Lego Ideas Tree House review

Three years on, the Lego Ideas Tree House is still a stunning set.

Lego Ideas Tree House 21318 - full model (21 by 9).
(Image: © Future)

Live Science Verdict

Although it originally released back in 2019, the Lego Ideas Tree House is still a gorgeous, eye-catching model packed with fun-loving details. The fact that this is one of the first sets to include parts made out of plant-based plastic makes it a really important part of Lego’s history, too.


  • +

    Beautiful design packed with lots of details

  • +

    Comes with two sets of leaves for summer and autumn

  • +

    Uses plant-based plastic for the leaves


  • -

    Some sections of the build are repetitive

  • -

    Changing between green and orange leaves means rebuilding the entire top section

Why you can trust Live Science Our expert reviewers spend hours testing and comparing products and services so you can choose the best ones for you. Find out more about how we test.

Essential info:

Price: $249.99/£214.99

Model number: 21318

Number of pieces: 3,036

Dimensions: 14 x 10 x 9 inches / 37 x 27 x 24 cm

Recommended age: 16+

There’s a lot to love about the Lego Ideas Tree House. First: sustainability. This is one of the first sets to come with elements made from plant-based plastic. All of the plant and leaf elements in the set are made from sustainably-sourced sugarcane, part of Lego’s initiative to be using only sustainable materials in all core products by 2030. It’s a noble effort and makes the Tree House something of a collector’s curiosity as a result.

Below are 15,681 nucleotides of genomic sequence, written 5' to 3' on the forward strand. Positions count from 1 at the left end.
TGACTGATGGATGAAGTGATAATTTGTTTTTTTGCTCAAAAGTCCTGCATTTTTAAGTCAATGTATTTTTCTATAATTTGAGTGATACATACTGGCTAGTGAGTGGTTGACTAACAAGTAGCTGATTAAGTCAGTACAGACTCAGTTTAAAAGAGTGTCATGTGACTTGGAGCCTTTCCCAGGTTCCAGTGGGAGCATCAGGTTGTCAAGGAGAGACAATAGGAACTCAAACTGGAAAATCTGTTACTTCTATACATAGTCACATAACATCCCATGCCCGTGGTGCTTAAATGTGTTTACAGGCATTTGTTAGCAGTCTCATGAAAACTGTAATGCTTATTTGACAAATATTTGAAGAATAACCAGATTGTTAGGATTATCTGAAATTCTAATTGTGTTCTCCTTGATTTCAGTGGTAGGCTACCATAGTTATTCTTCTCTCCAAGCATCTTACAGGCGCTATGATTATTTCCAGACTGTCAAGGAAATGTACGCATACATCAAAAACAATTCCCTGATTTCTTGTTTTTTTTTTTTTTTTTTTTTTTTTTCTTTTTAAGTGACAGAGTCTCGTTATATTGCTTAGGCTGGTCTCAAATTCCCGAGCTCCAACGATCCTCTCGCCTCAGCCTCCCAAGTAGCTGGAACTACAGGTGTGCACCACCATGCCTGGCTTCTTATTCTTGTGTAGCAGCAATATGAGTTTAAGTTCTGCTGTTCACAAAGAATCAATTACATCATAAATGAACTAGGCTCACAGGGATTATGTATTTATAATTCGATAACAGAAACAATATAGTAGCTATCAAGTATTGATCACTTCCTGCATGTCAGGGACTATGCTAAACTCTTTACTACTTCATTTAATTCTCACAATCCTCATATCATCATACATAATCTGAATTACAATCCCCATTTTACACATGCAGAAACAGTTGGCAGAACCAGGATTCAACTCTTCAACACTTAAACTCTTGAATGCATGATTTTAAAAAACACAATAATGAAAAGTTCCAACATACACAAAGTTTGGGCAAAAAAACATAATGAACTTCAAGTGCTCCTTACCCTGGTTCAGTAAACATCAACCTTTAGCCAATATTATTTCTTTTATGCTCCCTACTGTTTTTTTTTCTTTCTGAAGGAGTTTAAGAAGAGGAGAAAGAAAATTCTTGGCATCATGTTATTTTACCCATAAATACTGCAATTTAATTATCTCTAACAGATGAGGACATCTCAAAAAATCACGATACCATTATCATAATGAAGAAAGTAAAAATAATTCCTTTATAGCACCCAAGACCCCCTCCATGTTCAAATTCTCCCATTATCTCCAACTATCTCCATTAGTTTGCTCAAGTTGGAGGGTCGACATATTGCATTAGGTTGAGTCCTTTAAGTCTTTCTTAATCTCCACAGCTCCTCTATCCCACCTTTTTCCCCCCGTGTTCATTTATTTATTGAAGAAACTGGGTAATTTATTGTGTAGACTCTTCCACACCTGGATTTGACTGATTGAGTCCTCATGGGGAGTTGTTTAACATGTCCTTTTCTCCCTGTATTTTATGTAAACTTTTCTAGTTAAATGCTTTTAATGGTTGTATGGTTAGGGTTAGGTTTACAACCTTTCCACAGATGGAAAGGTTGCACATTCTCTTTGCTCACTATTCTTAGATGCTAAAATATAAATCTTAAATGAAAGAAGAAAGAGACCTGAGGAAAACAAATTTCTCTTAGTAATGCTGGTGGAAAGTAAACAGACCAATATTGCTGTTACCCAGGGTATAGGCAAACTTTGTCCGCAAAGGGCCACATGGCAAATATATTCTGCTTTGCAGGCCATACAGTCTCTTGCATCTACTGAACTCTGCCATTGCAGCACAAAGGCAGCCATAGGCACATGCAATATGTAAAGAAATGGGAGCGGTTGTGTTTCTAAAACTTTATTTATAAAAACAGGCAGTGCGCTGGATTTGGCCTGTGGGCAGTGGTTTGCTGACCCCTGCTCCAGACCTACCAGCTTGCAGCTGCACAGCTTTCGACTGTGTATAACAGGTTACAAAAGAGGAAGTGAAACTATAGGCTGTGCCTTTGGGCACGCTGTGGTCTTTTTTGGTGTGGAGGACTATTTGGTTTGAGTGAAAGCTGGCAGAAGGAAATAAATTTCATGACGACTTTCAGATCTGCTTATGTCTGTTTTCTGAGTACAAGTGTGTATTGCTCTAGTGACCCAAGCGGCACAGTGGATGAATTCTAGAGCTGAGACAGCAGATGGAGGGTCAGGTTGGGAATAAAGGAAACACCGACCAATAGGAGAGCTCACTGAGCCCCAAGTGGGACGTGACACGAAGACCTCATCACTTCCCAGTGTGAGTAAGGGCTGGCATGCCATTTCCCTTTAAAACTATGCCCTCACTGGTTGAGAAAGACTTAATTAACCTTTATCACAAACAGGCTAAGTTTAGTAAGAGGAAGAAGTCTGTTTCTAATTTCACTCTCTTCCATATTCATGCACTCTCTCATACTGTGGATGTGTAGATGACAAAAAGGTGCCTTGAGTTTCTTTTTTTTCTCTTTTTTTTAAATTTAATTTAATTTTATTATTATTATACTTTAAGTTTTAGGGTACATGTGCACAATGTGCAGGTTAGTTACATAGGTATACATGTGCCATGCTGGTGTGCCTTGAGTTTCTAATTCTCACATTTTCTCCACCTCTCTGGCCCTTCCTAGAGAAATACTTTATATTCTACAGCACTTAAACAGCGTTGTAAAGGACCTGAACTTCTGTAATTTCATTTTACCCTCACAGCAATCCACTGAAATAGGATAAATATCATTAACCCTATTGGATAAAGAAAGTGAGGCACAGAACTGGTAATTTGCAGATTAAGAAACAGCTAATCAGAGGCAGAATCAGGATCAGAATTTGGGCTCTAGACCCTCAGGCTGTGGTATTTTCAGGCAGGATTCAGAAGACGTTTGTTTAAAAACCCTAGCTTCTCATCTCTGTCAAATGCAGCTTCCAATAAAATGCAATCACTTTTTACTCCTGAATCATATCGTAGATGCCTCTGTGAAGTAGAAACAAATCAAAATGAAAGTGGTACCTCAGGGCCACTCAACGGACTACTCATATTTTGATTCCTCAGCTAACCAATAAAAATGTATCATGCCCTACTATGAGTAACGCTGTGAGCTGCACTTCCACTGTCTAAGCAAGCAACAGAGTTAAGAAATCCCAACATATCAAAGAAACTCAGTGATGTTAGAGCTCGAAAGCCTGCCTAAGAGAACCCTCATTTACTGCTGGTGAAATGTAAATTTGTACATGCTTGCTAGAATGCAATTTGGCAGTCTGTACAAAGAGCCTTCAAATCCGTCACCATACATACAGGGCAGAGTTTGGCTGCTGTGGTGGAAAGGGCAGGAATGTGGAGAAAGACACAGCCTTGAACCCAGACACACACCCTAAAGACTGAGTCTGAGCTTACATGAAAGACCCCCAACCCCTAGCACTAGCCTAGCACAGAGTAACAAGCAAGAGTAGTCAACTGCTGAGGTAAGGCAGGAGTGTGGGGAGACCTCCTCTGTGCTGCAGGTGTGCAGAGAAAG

Even outside of its sustainable nature, the Lego Ideas Tree House is simply a wonderful model. It stands tall at 14 inches (37 cm), making for quite the statement piece. The detail here is lovely; from the trunks to the branches and the treehouse itself, every element has been carefully considered and made to look as realistic as possible. It does make for some repetitive building, but the end result is good enough that it hardly matters.

Looking for more Lego content on Live Science? Our guide to the best Lego sets will help you choose a new kit to work on. You can also read about how pieces of Lego are still washing up on England’s southwest coast after a shipwreck 25 years ago. 

Lego Ideas Tree House review: Build

  • Repetitive sections in the trunk and the tree branches
  • But wonderful details in the tree house and on the ground more than make up for it

Coming in at just over 3,000 pieces, the Lego Ideas Tree House remains one of the biggest Lego Ideas sets currently available (beat only by Home Alone and the Grand Piano). Naturally, a set this big takes considerable time to put together; it took us around eight hours to finish the Tree House.